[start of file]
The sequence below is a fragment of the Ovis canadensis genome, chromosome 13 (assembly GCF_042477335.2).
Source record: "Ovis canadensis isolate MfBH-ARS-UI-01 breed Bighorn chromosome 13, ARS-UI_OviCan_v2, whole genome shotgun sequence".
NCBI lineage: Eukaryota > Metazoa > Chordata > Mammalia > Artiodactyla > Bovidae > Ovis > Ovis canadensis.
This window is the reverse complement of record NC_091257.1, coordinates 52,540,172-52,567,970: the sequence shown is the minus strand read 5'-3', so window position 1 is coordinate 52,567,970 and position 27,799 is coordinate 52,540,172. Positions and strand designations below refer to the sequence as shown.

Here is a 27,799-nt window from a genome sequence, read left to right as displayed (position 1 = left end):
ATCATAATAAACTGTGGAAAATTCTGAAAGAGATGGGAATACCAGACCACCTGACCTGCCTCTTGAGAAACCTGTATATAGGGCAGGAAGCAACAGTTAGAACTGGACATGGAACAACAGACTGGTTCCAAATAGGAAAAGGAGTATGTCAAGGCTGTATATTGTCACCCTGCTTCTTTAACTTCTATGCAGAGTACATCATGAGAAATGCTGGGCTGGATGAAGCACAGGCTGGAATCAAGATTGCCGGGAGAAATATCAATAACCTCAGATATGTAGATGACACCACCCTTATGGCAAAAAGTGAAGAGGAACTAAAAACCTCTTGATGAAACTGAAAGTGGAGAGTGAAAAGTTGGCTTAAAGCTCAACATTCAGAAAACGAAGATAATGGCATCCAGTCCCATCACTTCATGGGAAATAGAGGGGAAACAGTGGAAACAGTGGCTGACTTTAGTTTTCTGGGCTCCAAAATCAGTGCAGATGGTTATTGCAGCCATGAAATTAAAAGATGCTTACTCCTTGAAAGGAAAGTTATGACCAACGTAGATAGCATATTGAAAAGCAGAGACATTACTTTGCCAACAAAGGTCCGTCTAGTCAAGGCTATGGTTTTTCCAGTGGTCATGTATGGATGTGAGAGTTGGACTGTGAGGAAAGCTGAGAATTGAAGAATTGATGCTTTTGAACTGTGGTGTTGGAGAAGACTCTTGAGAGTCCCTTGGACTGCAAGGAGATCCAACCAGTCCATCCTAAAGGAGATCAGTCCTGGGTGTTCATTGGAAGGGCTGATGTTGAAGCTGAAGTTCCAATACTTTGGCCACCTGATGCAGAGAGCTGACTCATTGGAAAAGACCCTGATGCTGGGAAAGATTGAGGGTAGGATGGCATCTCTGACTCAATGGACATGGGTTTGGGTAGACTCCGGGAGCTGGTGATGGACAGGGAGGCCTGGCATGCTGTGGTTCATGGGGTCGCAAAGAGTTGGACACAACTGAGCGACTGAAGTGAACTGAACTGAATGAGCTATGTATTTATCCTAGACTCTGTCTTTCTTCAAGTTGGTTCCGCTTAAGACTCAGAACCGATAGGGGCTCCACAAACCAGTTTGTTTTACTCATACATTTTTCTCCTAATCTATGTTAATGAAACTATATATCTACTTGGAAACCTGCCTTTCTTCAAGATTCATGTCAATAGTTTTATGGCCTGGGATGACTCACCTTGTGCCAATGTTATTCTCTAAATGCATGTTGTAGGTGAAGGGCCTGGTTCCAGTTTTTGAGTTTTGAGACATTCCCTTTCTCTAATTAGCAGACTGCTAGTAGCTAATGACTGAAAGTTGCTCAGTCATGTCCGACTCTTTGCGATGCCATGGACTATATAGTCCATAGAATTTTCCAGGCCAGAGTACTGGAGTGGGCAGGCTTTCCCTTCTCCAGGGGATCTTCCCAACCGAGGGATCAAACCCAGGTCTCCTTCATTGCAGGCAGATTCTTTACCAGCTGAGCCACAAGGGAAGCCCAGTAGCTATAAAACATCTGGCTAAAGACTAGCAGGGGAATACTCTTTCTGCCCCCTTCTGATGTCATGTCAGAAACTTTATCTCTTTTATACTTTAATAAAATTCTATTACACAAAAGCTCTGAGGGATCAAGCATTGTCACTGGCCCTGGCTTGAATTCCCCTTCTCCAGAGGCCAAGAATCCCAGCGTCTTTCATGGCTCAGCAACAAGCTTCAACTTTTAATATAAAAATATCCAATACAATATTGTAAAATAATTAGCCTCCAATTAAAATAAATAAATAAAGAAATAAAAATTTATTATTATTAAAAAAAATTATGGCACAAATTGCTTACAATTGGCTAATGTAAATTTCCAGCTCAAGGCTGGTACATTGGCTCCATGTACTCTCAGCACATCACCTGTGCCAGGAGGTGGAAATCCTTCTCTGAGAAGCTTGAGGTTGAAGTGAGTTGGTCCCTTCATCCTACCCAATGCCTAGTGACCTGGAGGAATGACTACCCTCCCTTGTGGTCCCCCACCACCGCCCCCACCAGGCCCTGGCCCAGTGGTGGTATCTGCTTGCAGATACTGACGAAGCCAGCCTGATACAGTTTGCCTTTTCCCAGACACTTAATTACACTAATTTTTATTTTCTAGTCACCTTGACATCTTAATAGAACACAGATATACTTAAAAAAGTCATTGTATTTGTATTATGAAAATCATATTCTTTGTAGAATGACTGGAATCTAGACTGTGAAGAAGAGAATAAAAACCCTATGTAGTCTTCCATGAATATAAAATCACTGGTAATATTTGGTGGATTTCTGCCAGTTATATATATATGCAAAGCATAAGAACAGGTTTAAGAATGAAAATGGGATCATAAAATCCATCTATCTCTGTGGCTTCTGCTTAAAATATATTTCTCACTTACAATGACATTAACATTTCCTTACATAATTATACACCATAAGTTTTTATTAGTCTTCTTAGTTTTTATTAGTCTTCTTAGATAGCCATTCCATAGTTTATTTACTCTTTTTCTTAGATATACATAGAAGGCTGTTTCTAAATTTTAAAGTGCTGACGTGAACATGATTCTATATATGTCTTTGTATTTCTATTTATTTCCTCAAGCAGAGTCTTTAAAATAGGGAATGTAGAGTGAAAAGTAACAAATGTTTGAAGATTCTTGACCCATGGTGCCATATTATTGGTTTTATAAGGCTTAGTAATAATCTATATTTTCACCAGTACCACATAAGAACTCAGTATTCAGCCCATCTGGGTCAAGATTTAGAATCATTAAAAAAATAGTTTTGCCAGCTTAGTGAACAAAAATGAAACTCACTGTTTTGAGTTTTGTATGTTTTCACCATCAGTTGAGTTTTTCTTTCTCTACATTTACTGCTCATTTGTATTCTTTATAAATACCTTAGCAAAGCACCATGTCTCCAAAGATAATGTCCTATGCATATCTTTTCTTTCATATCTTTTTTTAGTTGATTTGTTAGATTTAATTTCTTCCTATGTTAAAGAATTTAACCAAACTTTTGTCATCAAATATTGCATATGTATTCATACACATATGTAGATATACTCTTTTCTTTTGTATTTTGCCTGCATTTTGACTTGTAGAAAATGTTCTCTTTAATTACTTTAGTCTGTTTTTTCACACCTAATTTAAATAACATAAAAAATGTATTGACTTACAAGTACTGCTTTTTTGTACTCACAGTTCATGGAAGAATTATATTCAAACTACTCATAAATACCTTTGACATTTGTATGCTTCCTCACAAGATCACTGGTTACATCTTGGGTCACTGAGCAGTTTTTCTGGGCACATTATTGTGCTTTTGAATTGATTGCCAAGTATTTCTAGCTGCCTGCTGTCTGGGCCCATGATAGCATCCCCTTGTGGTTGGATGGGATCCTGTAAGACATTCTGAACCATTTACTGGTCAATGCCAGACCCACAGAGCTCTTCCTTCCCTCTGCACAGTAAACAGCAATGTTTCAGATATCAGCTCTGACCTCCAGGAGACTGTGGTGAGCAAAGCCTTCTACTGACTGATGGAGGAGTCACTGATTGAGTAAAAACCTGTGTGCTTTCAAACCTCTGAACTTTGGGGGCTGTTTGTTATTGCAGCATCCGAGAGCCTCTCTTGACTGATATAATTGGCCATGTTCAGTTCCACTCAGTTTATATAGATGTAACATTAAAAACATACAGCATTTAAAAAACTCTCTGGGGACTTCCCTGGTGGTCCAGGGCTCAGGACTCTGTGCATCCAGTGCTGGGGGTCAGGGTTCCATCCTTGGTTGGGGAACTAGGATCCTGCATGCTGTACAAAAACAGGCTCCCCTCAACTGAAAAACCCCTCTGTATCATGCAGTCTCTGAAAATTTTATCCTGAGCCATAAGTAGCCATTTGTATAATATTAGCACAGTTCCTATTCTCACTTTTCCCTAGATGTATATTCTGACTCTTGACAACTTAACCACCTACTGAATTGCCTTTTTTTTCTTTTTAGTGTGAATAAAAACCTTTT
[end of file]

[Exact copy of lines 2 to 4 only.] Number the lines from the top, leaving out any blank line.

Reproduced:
Source record: "Ovis canadensis isolate MfBH-ARS-UI-01 breed Bighorn chromosome 13, ARS-UI_OviCan_v2, whole genome shotgun sequence".
NCBI lineage: Eukaryota > Metazoa > Chordata > Mammalia > Artiodactyla > Bovidae > Ovis > Ovis canadensis.
This window is the reverse complement of record NC_091257.1, coordinates 52,540,172-52,567,970: the sequence shown is the minus strand read 5'-3', so window position 1 is coordinate 52,567,970 and position 27,799 is coordinate 52,540,172. Positions and strand designations below refer to the sequence as shown.